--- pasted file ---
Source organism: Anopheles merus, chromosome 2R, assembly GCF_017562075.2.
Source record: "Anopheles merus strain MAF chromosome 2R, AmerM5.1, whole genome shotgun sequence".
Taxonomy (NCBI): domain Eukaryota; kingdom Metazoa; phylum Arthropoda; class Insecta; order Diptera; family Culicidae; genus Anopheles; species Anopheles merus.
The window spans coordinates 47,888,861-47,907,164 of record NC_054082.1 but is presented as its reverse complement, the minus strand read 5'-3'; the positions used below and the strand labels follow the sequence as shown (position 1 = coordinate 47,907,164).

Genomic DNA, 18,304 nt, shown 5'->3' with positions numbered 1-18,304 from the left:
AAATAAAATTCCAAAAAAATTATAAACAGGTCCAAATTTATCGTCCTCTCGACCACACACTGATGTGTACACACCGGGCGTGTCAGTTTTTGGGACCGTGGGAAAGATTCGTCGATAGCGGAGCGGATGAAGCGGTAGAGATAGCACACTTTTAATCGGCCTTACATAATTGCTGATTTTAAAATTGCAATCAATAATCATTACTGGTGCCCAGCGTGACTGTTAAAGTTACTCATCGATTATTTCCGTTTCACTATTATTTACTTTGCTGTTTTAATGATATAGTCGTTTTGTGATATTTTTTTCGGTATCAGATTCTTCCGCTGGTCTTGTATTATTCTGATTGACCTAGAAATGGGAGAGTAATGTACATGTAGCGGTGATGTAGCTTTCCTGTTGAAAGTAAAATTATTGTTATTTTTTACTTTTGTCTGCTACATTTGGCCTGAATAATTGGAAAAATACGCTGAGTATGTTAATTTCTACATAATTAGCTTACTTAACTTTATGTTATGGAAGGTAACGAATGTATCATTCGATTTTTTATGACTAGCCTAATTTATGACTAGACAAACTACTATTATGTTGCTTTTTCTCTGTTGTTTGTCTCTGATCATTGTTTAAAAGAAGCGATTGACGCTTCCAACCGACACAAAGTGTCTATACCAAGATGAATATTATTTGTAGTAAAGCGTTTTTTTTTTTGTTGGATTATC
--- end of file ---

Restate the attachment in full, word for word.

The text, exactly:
Source organism: Anopheles merus, chromosome 2R, assembly GCF_017562075.2.
Source record: "Anopheles merus strain MAF chromosome 2R, AmerM5.1, whole genome shotgun sequence".
Taxonomy (NCBI): domain Eukaryota; kingdom Metazoa; phylum Arthropoda; class Insecta; order Diptera; family Culicidae; genus Anopheles; species Anopheles merus.
The window spans coordinates 47,888,861-47,907,164 of record NC_054082.1 but is presented as its reverse complement, the minus strand read 5'-3'; the positions used below and the strand labels follow the sequence as shown (position 1 = coordinate 47,907,164).

Genomic DNA, 18,304 nt, shown 5'->3' with positions numbered 1-18,304 from the left:
AAATAAAATTCCAAAAAAATTATAAACAGGTCCAAATTTATCGTCCTCTCGACCACACACTGATGTGTACACACCGGGCGTGTCAGTTTTTGGGACCGTGGGAAAGATTCGTCGATAGCGGAGCGGATGAAGCGGTAGAGATAGCACACTTTTAATCGGCCTTACATAATTGCTGATTTTAAAATTGCAATCAATAATCATTACTGGTGCCCAGCGTGACTGTTAAAGTTACTCATCGATTATTTCCGTTTCACTATTATTTACTTTGCTGTTTTAATGATATAGTCGTTTTGTGATATTTTTTTCGGTATCAGATTCTTCCGCTGGTCTTGTATTATTCTGATTGACCTAGAAATGGGAGAGTAATGTACATGTAGCGGTGATGTAGCTTTCCTGTTGAAAGTAAAATTATTGTTATTTTTTACTTTTGTCTGCTACATTTGGCCTGAATAATTGGAAAAATACGCTGAGTATGTTAATTTCTACATAATTAGCTTACTTAACTTTATGTTATGGAAGGTAACGAATGTATCATTCGATTTTTTATGACTAGCCTAATTTATGACTAGACAAACTACTATTATGTTGCTTTTTCTCTGTTGTTTGTCTCTGATCATTGTTTAAAAGAAGCGATTGACGCTTCCAACCGACACAAAGTGTCTATACCAAGATGAATATTATTTGTAGTAAAGCGTTTTTTTTTTTGTTGGATTATC